Online Poker Guru Tips
 
When you're trying to decide whether or not to bet your hand and worry about making a mistake, you should keep in mind one very important principle - a mistake that costs you the pot is a catastrophe, especially if the pot has become relatively large, while a mistake that costs you one bet is not. When in doubt, make sure you don't make a mistake that costs you the pot. Checking and giving an opponent with a worse hand a free card may cost you the pot when he outdraws you. However, betting and getting called by a better hand costs you at most just that one bet. Thus, the only time to give free cards with the probable best hand is when your hand is so strong it is in little danger of being outdrawn and your deception sets up the likelihood of larger profits in future bets in comparison to what is currently in the pot.
 
Unsuited Big Cards from Late Position in Hold'em
 
There is an error in David Sklansky and Mason Malmuth's popular hold'em book, Hold'em Poker for Advanced Players (1999), that says that two big unsuited cards lose value in loose games. Nothing could be further from the truth. Regardless, this error has created a popular idea that two big unsuited cards shouldn't be played against multiple opponents. Far from it-you should be raising. At least from late position this is what you should be doing. However, the hands should probably be abandoned when one or more opponents have shown strength by raising from early or midposition.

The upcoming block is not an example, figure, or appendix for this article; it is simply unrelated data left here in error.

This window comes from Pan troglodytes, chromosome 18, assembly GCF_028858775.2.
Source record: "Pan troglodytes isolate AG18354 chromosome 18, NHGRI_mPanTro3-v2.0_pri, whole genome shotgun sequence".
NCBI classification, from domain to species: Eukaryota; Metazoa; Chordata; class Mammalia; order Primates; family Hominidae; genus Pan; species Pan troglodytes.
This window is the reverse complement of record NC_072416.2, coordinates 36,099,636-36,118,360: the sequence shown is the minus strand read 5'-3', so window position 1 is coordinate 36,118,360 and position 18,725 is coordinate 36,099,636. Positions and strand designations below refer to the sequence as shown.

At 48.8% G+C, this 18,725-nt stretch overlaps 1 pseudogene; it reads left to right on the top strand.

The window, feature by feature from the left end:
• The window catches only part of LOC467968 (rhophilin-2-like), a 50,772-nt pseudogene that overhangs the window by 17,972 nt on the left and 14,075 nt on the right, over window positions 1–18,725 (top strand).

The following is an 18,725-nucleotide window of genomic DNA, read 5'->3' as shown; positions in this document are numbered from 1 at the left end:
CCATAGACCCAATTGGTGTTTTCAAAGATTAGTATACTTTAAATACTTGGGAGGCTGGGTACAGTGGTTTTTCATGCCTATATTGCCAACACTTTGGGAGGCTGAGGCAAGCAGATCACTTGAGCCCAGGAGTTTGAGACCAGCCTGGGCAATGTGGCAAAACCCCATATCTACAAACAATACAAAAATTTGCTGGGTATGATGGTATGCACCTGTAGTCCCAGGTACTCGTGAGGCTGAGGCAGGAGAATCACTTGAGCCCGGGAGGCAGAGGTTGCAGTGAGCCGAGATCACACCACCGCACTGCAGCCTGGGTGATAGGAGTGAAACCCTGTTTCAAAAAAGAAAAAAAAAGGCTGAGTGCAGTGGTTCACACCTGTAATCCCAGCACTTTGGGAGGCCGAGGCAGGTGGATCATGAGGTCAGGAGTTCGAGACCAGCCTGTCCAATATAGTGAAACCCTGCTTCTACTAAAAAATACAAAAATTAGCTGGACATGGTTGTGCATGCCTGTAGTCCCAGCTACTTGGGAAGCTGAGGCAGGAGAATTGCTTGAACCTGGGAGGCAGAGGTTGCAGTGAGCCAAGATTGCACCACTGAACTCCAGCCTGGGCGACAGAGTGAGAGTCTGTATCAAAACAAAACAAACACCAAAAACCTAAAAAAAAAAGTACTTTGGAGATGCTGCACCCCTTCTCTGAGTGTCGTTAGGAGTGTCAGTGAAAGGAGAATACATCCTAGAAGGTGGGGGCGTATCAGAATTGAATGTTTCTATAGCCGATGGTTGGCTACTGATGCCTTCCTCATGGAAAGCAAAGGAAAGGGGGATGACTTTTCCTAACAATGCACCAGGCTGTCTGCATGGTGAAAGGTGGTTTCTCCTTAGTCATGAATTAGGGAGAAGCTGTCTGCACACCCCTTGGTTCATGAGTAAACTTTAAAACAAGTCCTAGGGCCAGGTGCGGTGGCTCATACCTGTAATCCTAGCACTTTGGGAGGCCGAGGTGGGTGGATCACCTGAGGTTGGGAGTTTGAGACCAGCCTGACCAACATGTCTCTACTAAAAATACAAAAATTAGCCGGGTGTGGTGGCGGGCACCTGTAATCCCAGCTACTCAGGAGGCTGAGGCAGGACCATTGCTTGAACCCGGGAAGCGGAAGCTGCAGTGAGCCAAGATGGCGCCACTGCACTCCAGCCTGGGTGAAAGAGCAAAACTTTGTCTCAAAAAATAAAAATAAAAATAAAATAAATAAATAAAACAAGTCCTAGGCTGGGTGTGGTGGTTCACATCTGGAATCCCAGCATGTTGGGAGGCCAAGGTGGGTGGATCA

They do tend to be tougher to play from early position in aggressive games. The danger when a player in front of you raises is domination from either this player or cold callers; it can be very costly to you when an Ace flops and you hold an Ace, Jack against someone else's Ace, Queen.
 
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